Brazilian President Visits P-53 and Dry Dock in Rio Grande

On April 3, the president of the Republic, Luiz Inacio Lula da Silva, visited, in the city of Rio Grande (RS), platform P-53, which is its final construction phase and is part of the Federal Government's Growth Acceleration Program (PAC). The president then inspected construction work at the dry dock, a Petrobras project that will be used to build and repair oil production platforms.

Brought from Singapore, the P-53 arrived in the Rio Grande Port on September 4, 2007 to undergo its final construction phase. The work is expected to be wrapped-up in the fourth quarter of 2008. The platform will then be installed in the Campos Basin, in the Marlim Leste field, at a site where water depth is 1,080 meters. The P-53 will be capable of producing 180,000 barrels/day of oil, 6,000,000 cubic meters of gas, in addition to treating and injecting 245,000 cubic meters of water per day and generating 92 Megawatts of power. In total, $1.3 billion were invested in the platform.

The P-53's construction work has had a relevant role in the Brazilian economy, since the minimum national content index for for materials and services was achieved. This process moves several sectors of the Brazilian economy in several states, particularly Rio Grande do Sul, São Paulo, and Rio de Janeiro. The construction work currently generates more than 3,200 direct jobs in Rio Grande, while another 10,000 indirect jobs were created in the region as a result of the project.

The construction of the new platform, segmented in modules, was contracted from Keppel Shipyard, which was in charge of converting the hull and of assembling the world's biggest turret (the tower that receives the both flexible production, injection and control lines and the anchoring lines); SBM, responsible for the turret supply project; Rolls-Royce, which manufactured the generation module; DRVA, in charge of the compression module; and QUIP, responsible for the oil separation, gas treatment, and utility modules, in addition to being in charge of integrating all of the modules.

The first dock in Brazil to offer conditions for simultaneous construction, conversion and/or emergency repair services for production platforms and drilling rigs, the Rio Grande dry dock, slated for completion in February 2009, will generate up to 9,000 direct jobs when in full operation. This project currently generates about 1,000 direct jobs. With increased work volume, though, it is believed this figure will grow to nearly 1,500 work positions as of July. The dry dock will get R$439 million in investments.

To Brazil, and to Petrobras, having a dry dock is a strategic issue, since as of yet the Country does not have facilities where it can maintain and repair major semi-submersible platforms. For this reason, these services have been carried out abroad, a fact that not only incurs in significantly higher costs, but keeps jobs and income from being created in the internal market.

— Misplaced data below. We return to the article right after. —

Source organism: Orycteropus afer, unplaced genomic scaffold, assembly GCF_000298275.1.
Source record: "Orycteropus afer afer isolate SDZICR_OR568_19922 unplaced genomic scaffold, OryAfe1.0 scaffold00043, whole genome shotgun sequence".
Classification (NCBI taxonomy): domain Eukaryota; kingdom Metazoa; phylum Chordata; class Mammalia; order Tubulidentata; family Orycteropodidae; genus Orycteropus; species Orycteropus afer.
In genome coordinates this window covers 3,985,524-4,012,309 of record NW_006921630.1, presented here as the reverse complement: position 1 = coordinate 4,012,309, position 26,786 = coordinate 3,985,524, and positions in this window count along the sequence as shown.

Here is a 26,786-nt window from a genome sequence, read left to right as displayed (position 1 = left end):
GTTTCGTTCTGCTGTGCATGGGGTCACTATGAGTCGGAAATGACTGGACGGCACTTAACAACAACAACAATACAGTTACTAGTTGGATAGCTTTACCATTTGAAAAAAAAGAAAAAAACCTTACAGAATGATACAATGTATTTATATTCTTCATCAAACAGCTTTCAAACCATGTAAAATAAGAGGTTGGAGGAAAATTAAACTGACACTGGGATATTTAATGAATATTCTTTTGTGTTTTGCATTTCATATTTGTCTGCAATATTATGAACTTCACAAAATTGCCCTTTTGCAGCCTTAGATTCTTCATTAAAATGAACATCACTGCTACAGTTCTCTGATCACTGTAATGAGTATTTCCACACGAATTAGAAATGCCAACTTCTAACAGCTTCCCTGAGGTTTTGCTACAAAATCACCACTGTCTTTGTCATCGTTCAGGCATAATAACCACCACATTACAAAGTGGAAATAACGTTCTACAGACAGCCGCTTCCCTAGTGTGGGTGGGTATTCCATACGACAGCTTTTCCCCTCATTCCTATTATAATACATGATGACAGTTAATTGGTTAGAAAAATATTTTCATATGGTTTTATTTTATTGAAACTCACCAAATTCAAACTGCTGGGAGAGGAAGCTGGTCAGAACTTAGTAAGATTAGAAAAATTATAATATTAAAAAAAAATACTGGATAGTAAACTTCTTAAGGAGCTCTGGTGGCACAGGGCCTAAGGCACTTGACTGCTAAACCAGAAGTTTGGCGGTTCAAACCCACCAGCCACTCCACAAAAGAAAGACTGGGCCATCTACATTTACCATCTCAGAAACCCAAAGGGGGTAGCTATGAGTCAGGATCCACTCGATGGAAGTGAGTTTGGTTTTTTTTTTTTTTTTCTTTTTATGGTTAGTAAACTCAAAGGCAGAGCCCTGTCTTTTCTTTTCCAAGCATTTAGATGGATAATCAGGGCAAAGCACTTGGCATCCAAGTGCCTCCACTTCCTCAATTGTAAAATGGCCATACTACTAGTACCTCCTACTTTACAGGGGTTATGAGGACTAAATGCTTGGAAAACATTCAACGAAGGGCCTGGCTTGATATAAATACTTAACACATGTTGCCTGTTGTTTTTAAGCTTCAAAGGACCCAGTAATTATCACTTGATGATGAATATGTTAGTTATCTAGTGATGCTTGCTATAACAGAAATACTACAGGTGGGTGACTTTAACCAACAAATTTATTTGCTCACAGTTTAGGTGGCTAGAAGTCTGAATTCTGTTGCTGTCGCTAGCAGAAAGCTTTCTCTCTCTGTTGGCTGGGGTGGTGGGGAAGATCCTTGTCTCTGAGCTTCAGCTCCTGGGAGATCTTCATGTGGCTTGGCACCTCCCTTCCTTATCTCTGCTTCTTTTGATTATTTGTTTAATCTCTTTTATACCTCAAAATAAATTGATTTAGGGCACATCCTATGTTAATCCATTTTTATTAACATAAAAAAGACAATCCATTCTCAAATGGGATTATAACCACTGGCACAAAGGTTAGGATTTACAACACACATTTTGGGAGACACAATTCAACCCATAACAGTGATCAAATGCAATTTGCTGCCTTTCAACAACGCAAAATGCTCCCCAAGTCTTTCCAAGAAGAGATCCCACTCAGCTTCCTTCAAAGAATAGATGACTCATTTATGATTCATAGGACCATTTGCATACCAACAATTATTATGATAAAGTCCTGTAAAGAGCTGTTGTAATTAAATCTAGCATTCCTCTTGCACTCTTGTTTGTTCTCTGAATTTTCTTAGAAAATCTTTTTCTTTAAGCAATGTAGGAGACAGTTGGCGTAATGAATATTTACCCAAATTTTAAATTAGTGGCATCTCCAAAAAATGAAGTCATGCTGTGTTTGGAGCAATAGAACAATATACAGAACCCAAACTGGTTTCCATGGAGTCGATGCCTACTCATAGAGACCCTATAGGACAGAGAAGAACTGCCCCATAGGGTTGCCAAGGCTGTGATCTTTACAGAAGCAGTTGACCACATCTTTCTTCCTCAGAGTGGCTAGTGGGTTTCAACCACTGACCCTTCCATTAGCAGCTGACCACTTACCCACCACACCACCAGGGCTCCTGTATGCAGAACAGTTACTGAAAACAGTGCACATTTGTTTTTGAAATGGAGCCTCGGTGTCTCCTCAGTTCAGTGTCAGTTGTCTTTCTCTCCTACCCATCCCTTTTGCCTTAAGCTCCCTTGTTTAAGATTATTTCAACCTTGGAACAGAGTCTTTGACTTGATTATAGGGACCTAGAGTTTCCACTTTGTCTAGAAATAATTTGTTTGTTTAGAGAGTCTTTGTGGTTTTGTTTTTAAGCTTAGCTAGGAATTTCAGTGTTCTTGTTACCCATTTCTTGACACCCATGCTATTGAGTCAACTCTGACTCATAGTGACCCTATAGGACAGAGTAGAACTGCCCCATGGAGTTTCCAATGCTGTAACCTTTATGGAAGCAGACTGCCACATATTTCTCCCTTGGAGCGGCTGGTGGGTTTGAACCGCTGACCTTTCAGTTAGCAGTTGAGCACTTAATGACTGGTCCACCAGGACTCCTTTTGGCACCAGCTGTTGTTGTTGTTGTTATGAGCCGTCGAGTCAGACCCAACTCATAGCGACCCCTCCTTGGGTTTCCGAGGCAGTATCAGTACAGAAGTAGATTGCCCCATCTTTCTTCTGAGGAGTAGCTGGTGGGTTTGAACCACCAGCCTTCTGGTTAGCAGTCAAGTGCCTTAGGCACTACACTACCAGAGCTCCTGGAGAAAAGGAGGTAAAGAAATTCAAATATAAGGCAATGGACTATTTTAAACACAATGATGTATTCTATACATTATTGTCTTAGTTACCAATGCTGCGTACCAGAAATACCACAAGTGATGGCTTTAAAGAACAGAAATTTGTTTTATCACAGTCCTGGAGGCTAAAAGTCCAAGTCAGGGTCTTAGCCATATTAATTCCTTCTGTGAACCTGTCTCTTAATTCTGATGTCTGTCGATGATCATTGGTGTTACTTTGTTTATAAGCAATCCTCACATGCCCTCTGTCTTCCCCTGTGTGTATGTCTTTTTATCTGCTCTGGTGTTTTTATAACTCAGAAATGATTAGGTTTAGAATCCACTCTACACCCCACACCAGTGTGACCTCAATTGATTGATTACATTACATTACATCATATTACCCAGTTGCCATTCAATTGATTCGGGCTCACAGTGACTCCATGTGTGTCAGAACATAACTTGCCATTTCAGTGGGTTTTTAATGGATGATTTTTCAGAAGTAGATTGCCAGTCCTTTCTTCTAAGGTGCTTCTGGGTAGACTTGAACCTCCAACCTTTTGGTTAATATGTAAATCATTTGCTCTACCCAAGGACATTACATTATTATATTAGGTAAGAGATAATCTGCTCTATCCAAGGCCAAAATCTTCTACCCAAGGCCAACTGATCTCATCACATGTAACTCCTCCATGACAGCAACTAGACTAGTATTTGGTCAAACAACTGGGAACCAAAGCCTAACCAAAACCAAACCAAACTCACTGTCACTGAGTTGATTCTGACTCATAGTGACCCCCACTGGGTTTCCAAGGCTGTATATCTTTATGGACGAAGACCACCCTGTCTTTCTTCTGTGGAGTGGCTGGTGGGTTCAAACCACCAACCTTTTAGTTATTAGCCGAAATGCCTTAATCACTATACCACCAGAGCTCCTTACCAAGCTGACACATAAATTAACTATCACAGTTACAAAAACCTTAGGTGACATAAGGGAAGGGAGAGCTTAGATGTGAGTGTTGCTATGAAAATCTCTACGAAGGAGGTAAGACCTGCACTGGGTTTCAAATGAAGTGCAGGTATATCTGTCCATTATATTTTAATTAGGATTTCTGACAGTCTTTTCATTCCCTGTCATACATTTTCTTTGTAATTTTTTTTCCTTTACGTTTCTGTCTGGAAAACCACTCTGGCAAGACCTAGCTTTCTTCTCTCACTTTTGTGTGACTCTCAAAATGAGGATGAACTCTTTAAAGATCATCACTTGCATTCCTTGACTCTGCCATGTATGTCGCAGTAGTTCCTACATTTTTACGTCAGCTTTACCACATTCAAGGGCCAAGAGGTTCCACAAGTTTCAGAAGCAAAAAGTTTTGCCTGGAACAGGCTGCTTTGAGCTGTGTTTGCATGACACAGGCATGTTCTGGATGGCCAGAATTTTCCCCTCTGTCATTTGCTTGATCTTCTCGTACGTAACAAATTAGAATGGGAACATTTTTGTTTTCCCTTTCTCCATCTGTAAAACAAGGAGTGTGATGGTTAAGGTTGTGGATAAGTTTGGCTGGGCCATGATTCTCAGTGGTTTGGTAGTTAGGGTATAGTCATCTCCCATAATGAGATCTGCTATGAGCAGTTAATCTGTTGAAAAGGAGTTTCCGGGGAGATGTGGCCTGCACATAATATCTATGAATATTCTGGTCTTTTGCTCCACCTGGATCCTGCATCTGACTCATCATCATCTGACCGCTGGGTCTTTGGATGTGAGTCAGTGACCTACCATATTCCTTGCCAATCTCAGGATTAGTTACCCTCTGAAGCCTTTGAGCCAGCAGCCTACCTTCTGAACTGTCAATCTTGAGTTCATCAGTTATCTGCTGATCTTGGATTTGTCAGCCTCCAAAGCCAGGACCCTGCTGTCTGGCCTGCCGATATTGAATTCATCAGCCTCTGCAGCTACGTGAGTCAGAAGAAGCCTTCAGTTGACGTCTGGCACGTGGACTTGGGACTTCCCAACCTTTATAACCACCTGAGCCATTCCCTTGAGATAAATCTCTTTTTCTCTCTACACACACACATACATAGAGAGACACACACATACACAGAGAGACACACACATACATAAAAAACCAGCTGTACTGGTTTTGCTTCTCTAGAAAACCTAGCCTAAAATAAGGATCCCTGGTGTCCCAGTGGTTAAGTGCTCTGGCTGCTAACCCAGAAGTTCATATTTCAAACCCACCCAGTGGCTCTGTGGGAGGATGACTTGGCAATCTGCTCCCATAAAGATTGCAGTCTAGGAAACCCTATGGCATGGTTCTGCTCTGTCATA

The infrastructure in Rio Grande covers an area of nearly 500,000 square meters, with a dry dock measuring 350 x 130 meters in area and 14 meters deep, allowing the construction of any type of platform. Workshops are being built at the site to allow the processing of up to 12,000 tons of steel per year, in addition to two fitting-out quays, one of which 150 meters long, while the other 350 meters in length.

The portico, the main dry dock device, is scheduled to be installed in April. This is an 80-meter tall steel structure with a clearance of 130 meters that allows loads weighing up to 600 tons to be lifted in the dock. The project also includes two offshore module construction courtyards measuring some 100,000 square meters each.

The first platform built in the dry dock will be the P-55, construction work for which will be kicked-off in 2008. The job is scheduled to be completed in late 2011. Depending on the volume of work, up to 3,500 direct jobs may be generated in this period.

By building the dry dock, Petrobras will achieve the project's main objectives: turning the region into a Naval Pole and revitalizing the local good and service industry and, thus, generating direct and indirect jobs. This strategy of driving naval and offshore construction in Brazil is in conformity with the government's guidelines and with the National Oil & Natural Gas Industry Mobilization Program (Prominp).


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